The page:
Will MetLife Bank be the industry endorsement leader by the end of this fiscal year on a combined retail and wholesale basis?  Will it even be the retail leader?

    Yes, fiscal year 2012 could be a very interesting year for the foregoing and even more reasons.  “Expect the unexpected.”

  • Thanks, John

    Although I am often wrong, ask my wife, I made the same point in an earlier comment with an originator who was decrying the FA step as a mortal blow to reverse mortgages and borrowers. Lender Financial Assessments, unpleasant as they may be, will help us gather more pertinent data to improve the longevity and resilience of our young industry. I hope it will show that we need to do some minor tweaks here and there, but can forego major and wrenching re-engineering of the program aims and design.

    FA can have another silver lining for some: if you are able to submit loans to different lenders with different FA standards and processes, that could be the first new competitive advantage that wholesale or multiple correspondent originators have had over retail originators in a long time.

  • My friend the Cynic brings up some very interesting “Could This Be The year” points? I hope the Cynic is wrong but on the other hand, a lot of what the Cynic’s what if’s are lurking out there to make them come true!

    As I had said many times before, I still feel there is a much easier solution to the T&I and financial assessment issue. Some agree with me and many do not. I feel a great majority of our seniors could manage monthly payments being made on their T&I rather than being faced with a large lump sum payment at the end of the year!In short, the escrow account (Not a set aside fee) I propose being set up in the same fashion as the forward , traditional loan is set up! I know I sound like a broken record but I can’t understand why it is not being researched thoroughly? That is my two cents worth for the day.

    Thanks,

    John A. Smaldone  

      • rmcounselor, 

        I appreciate your support. I have sounded like a broken record because thus far, no one has made a good argument against what I have been proposing. I just don’t understand why it is not being taken seriously?Thanks again rmcounselor, I appreciate you!John A. Smaldone

    • John,
       
      Wow!!  Just because you do not like the answers does not mean they are not “good arguments.”  It means you think your argument is better.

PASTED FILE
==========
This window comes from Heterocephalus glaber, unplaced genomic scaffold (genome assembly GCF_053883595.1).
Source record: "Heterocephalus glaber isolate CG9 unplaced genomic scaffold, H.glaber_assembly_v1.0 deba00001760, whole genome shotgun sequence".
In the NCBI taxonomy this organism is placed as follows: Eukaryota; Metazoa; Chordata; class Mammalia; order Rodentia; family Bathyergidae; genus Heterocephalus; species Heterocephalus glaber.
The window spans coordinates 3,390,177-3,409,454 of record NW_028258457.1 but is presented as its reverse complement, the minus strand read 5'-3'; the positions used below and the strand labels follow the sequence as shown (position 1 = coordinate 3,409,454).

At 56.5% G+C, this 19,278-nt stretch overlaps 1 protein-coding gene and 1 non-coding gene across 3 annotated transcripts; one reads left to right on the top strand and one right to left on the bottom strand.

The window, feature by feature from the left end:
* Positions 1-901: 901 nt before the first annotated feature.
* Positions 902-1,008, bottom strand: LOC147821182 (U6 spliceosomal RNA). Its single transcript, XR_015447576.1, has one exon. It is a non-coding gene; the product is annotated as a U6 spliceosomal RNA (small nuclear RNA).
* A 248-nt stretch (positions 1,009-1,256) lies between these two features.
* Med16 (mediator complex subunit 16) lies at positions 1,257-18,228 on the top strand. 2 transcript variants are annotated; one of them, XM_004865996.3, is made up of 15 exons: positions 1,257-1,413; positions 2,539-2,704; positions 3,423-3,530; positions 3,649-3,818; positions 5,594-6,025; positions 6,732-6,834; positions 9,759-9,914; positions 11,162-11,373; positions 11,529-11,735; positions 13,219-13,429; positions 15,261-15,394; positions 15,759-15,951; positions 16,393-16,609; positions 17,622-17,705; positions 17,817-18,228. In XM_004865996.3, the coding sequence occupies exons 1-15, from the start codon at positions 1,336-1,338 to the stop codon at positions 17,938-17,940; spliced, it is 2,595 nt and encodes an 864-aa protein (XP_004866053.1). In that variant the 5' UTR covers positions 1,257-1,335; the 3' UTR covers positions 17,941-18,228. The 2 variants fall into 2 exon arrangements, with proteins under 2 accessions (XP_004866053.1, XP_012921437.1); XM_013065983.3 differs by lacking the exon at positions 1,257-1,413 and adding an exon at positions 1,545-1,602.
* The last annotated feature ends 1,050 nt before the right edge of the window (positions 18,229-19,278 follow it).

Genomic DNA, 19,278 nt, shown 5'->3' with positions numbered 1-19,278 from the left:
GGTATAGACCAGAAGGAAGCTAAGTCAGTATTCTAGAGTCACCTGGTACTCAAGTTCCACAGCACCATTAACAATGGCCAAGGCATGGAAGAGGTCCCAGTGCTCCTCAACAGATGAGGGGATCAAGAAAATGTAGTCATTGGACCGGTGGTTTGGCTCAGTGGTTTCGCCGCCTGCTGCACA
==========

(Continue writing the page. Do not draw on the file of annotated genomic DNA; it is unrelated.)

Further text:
Let me repeat my broken record.  There are a higher percentage of forward mortgages in payment default than reverse.  So how is the forward market working so well?  Many forward mortgages are structured the same as reverse as to the payment of taxes and insurance.
       
      It makes absolutely no since that seniors will be able to make one kind of payment versus another.  In fact, the payment system you propose requires prepayments.  Why can’t seniors pay insurance monthly today?  Real estate taxes are paid twice a year in most states.  Yet all we hear about is how these payments are annual but that is not necessarily true at all.
       
      So how is it any of you suggest the cost of administrating your idea should be paid?  Should it mandatory or voluntary?  Should default come when a monthly payment is missed as in the forward industry or only after the related tax or insurance payment itself cannot be paid from the escrow account?  Should there be one escrow account or more?  Should there be penalties for late payments as in the forward industry?  Should partial payments be rejected as is the case in the forward market?
       
      Your presentation is skeletal and as always, the devil is in the details.  Not one of you who propose your concept has advocated default at the time when a monthly payment is missed, payments be rejected if not in full, or a penalty for failure to not pay the amount timely or in full.
       
      I have no problem with your concept but only when combined with set asides for obvious problem cases at inception.  What I want to hear are the details of your solution and what teeth it has as to default, penalties, and partial payments.